Relax……. Get the nasties out! :x:

Lizsa

Ah @Robbie-C you are just a week ahead of me. So pleased to hear the staff have been amazing. Hope that poo bag wakes up soon! How did you feel when you first woke up from the surgery? I think thats what I'm most scared of! Yes the nasty tumour does need to come out!! :x::x:

Robbie-C

Hi

I felt like I was born again. Strange feeling.
Not in a god way…..
was soooo happy it was over , for now, until my liver surgery in 6-8 weeks time.

Lizsa

Oh gosh, good luck with that :x::x:

Siona

I get you @Lizsa except for a c-section 2 years prior I never had to go to a hospital and before the cancer, I never had general anesthesia. So very anxious before of this new experience, although I'm good at masking it and rationalizing everything.
My tumour was 17cm from the anal verge, also sigmoid, good bit of rectum removed and over 2 years later, I'm happy to be healthy and living a normal life with very minimum inconvenience (it's just sometimes my bowels are triggered by some types food, and in general I am going more often to the bathroom, but nothing I cannot control, it just feels better than pre-diagnosis to be fair).
The staff at the hospital will do everything to put you at ease, the anesthetist was chatty and then when it is time, you take a couple of big breaths in and you are out :)
They won't discharge you until you had a bowel movement and at the same time they monitor you, so if there's a leak, it will be seen and treated right away. Like in any operation there is a risk, but given your age, general fitness, ... the risk decreases.
As for pain, I had an epidural, there's a bit of prep for that before, but it really helps, I felt comfortable and never in pain, only briefly when they took it off and switched to pills. But even if you don't have an epidural, the pain is really well managed, it is also important that you mention any discomfort, there's no need to suffer in silence, and less/no pain means you're able to get up and walk sooner, so getting your body and bowels back to normal quicker :)
And the best of all? The tumour is out ! :) :x::x:

Lizsa

Thanks @Siona That is reassuring to hear your experience. I'm waiting for my pre-op appointment at the moment. The nerves are ridiculous! But yes best of all the tumour will he out and I cant wait for that! :x:

hev

@Lizsa
All your concerns/fears are normal but you feel very isolated as it’s your body having operation
We all understand your worries
I was so anxious- had my operation 5 weeks ago
Everyone dealing with you on Friday are very experienced clinicians and deal with anxious patients day to day -
My pulse shoots up during stressful situations but I was very well cared for
Walking into anaesthetic room is scary- I work In hospital where had op and knew many staff but their professional manner was great
You are explained everything being done and once mask put on face after couple breaths that’s it- next time which seems like no time at all you are coming around in recovery!! Then all your focus and strength will go into your recovery
You will soon be looking back being on road to recovery ~ wishing you all best for Friday 17th

Josianna

@Lizsa Hi Lizsa, As everyone has said the nerves and all the "what ifs" are perfectly normal and understandable. As @hev above has said the clinicians are very experienced and talk you through every bit of the procedure and are keen to put you at your ease. I found my operation was organized like a well run military operation. I was very impressed.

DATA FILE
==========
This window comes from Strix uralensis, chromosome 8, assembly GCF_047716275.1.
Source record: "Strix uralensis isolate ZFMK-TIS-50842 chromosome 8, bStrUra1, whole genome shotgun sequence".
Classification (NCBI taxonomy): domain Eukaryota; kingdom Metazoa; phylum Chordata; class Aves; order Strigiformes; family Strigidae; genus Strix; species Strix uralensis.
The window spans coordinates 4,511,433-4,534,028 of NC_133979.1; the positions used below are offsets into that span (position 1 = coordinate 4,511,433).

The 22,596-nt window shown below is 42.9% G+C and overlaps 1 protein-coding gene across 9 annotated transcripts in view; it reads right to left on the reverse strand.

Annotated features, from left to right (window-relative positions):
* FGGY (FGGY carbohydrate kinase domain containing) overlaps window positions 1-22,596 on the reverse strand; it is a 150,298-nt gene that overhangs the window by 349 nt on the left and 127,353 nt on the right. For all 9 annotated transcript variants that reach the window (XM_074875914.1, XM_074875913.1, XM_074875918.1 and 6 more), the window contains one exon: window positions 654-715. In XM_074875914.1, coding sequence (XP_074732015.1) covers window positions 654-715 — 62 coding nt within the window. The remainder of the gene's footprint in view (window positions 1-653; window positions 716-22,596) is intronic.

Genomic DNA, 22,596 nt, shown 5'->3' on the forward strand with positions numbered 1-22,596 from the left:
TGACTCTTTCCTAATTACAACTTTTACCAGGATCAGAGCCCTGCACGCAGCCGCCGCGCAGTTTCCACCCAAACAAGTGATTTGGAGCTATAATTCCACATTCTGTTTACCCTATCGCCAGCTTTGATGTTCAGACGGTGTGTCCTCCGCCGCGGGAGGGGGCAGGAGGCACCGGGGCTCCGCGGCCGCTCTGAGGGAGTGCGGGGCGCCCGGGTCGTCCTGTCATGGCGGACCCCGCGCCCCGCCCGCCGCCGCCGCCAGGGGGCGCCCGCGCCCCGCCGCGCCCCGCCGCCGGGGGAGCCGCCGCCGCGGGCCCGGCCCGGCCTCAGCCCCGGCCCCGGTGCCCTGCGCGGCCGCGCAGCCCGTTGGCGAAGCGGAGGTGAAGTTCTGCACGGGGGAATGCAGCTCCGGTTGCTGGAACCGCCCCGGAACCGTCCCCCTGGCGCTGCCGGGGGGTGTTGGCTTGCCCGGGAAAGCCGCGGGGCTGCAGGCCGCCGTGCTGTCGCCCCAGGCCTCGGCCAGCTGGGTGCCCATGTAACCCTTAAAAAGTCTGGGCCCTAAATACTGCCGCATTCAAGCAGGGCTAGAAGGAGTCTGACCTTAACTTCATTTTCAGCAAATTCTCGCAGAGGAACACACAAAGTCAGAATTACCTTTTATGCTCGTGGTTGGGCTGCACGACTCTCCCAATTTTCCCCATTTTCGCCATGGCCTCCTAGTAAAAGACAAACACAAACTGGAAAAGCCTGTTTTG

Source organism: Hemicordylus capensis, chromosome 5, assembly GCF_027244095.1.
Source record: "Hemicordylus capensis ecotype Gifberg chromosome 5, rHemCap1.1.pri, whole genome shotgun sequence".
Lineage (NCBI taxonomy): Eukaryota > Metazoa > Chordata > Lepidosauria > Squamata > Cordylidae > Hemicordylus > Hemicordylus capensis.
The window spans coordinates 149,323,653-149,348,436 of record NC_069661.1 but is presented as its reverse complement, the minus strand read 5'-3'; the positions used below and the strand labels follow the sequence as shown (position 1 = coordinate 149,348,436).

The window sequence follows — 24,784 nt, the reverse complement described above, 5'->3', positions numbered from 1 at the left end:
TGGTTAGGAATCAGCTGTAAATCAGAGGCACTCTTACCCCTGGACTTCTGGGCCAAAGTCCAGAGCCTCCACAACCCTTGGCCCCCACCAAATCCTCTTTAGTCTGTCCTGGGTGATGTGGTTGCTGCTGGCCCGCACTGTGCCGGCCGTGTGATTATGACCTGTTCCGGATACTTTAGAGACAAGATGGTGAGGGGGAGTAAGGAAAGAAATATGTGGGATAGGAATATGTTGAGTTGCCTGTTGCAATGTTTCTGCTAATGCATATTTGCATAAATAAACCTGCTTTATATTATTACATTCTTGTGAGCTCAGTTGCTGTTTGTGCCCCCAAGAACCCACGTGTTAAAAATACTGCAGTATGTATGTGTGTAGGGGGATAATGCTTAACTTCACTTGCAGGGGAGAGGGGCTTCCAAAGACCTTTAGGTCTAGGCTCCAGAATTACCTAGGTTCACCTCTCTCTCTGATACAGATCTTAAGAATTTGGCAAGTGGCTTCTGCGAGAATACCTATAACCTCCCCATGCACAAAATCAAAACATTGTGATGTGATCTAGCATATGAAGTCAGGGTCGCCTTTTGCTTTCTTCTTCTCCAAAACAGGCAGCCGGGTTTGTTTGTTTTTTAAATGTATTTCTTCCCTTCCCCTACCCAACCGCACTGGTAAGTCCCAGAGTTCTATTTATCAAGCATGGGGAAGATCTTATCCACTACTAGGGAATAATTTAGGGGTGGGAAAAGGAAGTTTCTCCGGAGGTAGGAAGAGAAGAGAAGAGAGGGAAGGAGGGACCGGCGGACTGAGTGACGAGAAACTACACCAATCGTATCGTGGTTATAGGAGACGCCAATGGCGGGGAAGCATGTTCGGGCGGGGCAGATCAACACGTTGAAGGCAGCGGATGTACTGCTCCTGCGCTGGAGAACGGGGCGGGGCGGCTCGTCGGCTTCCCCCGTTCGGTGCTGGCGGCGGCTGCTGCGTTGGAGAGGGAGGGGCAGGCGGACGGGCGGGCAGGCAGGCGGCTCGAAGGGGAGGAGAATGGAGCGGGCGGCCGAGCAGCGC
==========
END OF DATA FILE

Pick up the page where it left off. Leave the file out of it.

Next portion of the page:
I had my op 11 weeks ago. It was mentioned to me beforehand about the possibility of the join leaking but it didn't happen with me. They have to cover every possibility, no matter how rare, because some people these days are so quick to sue.
I was in for 5 days. I was hooked up to morphine for a day or two so that took care of any pain. It's not enough to get you high but it does take any pain away. I also had a catheter in for a day which was great..no need to get out of bed for the loo. To be honest I just felt really bruised afterwards but it was manageable. They gave me paracetamol but with each day it got better. If you're already pretty fit then that will really help with your recovery.
It has taken a few weeks for my bowels to settle but I haven't had any accidents. You get used to a new normal and then you learn to manage it.
You're going to be absolutely fine and before you know it you'll be running around with your two girls again.
Will be thinking of you, as others have said, please let us know how you get on.
Jo :x::x::x:

Lizsa

@Josianna and @hev thank you so much for your messages. It's so reassuring to hear what to expect from people who have actually been through it.
And thanks again to everybody on here. I really appreciate all the support and have read back through everybody's comments.
Thank you. Now for the day of bowel prep tomorrow!! Can't believe I have to do it again already 😫 :x::x:

Josianna

Oooh bowel prep...I remember it well! (lol)

momentbymonent

@Lizsa very best for the surgery tomorrow (and bowel prep). I had open surgery two years ago and remember very clearly the list of things that could go wrong. Nothing did and I was back to running (albeit veerrry slowly) six weeks after surgery. Not going to lie, it was challenging but I felt so very much better knowing the tumour was out of my body and I could focus on getting well and recovery. :x::x::x:

Lizsa

Thanks @momentbymonent. I'm so nervous for tomorrow, but also can't wait for that tumour to be out!! You did great running again 6 weeks afterwards.
I think the scariest thing is fear of the unexpected. Hopefully it won't be as bad as what my brain is imagining!
I'm all read to start my bowel prep at 12noon! Got a different one this time called kleanprep and you have to drink 4 :x: 1litre in 6 hours!!! And apparently meant to keep hydrated with liquid between! Not quite sure how I'm going to drink that much.
Thanks again to everyone for all the support on here. I'm feeling very emotional today, I think the realisation has just hit me of the enormity of what is happening. :x::x::x: